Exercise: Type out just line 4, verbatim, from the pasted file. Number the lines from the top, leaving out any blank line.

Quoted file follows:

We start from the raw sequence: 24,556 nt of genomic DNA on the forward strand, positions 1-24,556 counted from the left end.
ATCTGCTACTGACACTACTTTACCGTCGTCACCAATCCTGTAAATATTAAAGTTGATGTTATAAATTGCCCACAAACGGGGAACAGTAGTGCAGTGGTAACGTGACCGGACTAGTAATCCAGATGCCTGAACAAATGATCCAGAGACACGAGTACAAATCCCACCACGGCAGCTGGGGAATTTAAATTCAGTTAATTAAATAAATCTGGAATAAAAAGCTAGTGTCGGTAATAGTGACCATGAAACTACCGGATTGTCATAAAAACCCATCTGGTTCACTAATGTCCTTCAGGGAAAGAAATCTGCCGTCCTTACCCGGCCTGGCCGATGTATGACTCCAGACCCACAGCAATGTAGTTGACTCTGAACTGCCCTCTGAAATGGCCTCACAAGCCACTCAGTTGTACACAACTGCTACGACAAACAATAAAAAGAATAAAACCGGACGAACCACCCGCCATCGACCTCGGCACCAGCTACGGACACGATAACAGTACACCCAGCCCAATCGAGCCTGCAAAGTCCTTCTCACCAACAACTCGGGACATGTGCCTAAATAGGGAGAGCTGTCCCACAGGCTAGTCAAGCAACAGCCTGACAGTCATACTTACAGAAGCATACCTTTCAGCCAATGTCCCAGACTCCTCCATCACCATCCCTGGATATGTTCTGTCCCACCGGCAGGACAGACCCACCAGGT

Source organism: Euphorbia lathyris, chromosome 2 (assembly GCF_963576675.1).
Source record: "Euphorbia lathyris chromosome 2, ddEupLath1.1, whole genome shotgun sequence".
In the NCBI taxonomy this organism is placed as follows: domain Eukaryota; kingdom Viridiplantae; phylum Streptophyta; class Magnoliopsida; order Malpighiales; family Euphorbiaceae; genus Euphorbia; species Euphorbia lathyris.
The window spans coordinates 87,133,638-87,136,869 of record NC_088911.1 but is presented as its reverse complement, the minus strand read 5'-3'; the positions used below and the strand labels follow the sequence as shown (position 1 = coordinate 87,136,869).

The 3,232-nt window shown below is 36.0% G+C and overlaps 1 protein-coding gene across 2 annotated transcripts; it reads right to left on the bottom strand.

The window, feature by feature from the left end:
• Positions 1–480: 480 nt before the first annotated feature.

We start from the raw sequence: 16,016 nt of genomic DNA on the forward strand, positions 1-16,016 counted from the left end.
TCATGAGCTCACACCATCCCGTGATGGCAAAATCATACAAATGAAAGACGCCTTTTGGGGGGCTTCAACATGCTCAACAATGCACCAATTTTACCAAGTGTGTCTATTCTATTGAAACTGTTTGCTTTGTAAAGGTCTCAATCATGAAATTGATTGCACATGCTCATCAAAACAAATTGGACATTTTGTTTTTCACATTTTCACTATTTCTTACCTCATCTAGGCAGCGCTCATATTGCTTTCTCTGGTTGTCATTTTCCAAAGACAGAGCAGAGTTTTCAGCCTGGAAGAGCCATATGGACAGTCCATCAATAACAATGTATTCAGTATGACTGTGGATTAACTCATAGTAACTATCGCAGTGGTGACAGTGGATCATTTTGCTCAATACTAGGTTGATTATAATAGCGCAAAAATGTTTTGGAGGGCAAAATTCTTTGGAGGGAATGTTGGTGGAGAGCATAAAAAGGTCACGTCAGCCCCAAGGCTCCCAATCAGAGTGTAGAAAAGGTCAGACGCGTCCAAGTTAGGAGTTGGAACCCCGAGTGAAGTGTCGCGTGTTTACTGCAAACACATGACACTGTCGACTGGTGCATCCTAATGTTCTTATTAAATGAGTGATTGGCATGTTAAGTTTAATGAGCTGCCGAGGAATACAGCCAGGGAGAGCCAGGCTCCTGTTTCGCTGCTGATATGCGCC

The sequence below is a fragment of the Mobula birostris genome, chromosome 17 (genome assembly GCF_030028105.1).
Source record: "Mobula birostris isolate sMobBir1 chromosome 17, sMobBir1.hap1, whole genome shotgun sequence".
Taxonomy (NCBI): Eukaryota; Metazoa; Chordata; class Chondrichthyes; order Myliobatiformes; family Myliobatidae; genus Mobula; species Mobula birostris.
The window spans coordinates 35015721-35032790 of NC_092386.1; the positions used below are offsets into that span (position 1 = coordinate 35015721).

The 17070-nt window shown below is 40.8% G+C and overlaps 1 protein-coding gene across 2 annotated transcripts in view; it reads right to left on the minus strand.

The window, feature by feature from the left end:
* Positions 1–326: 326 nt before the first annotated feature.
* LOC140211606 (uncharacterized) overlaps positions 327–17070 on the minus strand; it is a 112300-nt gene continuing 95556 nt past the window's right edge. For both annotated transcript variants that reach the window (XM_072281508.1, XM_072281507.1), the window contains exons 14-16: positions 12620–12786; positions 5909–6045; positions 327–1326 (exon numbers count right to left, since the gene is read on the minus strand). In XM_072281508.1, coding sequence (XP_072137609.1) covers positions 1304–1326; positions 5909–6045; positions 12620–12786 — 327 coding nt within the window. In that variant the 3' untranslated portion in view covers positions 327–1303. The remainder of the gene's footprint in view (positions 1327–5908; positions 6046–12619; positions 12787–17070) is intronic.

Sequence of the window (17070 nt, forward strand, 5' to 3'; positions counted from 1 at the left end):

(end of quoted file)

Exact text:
Source record: "Euphorbia lathyris chromosome 2, ddEupLath1.1, whole genome shotgun sequence".